Presented By Chris Pickup
Imagine, if you will, seven men sitting round a table and with a unanimous raising of their hands – boom – the future face of Cayuga is entirely changed.
Council’s unanimous vote to centralize administration off its present site, tear down the current admin building and sell the courthouse grounds to a developer, had set the county’s sights directly on the museum and log cabin, which were now in the way of its plans.
A web of deceit surrounded the decision to demolish Cayuga’s Haldimand County Museum and move the adjoining 1835 Nicholas Log Cabin off site to a seasonally operated Selkirk location where no-one can watch over it in the winter.
If the fragile log cabin survives the move, it will quickly deteriorate, open to Lake Erie sun, winds and weather and a lovely view of a forest of wind turbines – and vandals.
When the news hit the streets, the community was outraged. There was a petition of some thousand signatures, and a well-attended museum protest. Delegations attended council to state their opposition. The uproar finally became so strong councillor Morison was forced to hold two public meetings in November 2016 where some 150 residents told him and his bodyguard of county staff to leave the two buildings alone.
County planner Craig Manley tried to get around the problem, asserting the museum would be landlocked once the current admin building was demolished. He didn’t back down until a complaint to the Institute that regulates his profession forced him to acknowledge that he “made a mistake”.
A previous county building condition report noted the 4,000 sq.ft. HCMA museum building was well maintained. Repairs to the building over the next 10 years was forecast at $140,000 for a new roof and HVAC system which would be mostly offset by an annual provincial grant of $12,100. That grant will disappear with the new library/museum complex.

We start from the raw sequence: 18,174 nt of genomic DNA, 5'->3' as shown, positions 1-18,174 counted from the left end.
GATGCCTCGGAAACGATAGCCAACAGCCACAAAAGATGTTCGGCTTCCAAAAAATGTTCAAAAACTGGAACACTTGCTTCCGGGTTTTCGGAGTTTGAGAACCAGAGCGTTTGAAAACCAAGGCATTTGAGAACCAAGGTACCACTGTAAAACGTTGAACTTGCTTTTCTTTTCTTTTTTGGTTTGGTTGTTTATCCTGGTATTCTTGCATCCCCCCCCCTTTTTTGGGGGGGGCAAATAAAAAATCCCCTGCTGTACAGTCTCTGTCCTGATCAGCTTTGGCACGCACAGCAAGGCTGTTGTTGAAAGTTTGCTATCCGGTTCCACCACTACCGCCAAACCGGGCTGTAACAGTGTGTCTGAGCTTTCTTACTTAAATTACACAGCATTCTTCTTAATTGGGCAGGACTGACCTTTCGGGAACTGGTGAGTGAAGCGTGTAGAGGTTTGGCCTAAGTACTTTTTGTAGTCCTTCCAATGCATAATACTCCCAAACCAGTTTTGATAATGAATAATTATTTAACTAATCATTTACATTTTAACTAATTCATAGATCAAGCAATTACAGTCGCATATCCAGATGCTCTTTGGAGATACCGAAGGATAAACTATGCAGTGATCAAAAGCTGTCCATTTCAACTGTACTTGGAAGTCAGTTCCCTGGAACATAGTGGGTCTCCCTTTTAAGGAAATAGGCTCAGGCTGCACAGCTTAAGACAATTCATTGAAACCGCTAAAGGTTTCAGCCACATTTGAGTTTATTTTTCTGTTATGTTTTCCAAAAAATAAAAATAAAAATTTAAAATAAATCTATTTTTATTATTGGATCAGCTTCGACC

Left unsaid by anyone at the county is the financial cost of all this turmoil, estimated at well north of a million dollars.
Figures extracted from the county’s own reports Indicate costs of adding square footage to the library and new admin building to house artifacts and genealogy, demolish the HCMA bldg and remediate, and cost to move genealogy files to the library at $942,000.
Building costs have escalated since then, and the county has reduced both museum and library space at the new complex to compensate. Add to this the loss of the annual $12,100 provincial grant because this complex is not a traditional stand-alone museum.
The removal of the log cabin will be at least $100,000.
Then there are the uncalculated costs of recording and cataloguing 14,500 artifacts, safely and securely transporting them to nine or more separate locations, costs of display cases, multimedia displays, software and hardware in the new admin building, new file cabinets to house genealogy files at the new Cayuga Library, and more. And the county just spent another $60,000 on Edinburgh Square.
The $140,000 to keep the HCMA is a bargain. However, the reality on the ground is that this arrogant council will NOT back down from their plans.
They don’t like being told they’re wrong about anything.
Mayor Ken Hewitt went so far as to say in a public forum that “some people don’t like change and sometimes we have to force progress.” HIS idea of progress, not ours.
When this began, a few of us consulted a lawyer well versed in municipal law. To put it mildly, he was gobsmacked. I think you’re dealing with a rogue council here, he said.
We took it to Ontario’s Ombudsman office. Months of research and reams of paper later they admitted they couldn’t do anything for us either, because council was complying with the rules and holding public meetings. We can force them to hold public meetings, but we can’t force them to listen, and we can’t force them to act on what they hear, was the verdict.
Now councillor Morison is facing an ethics complaint on his real estate and voting patterns.
The complaints of arrogance have been coming thick and fast from all areas of the county over this last term of council. However we have a solution. We ARE the solution. We can boot them all out on election day.
Get to know the new candidates, talk to them on the doorstep, attend candidate meetings and make your choice for a different kind of councillor, one with the ability to listen and act on our concerns.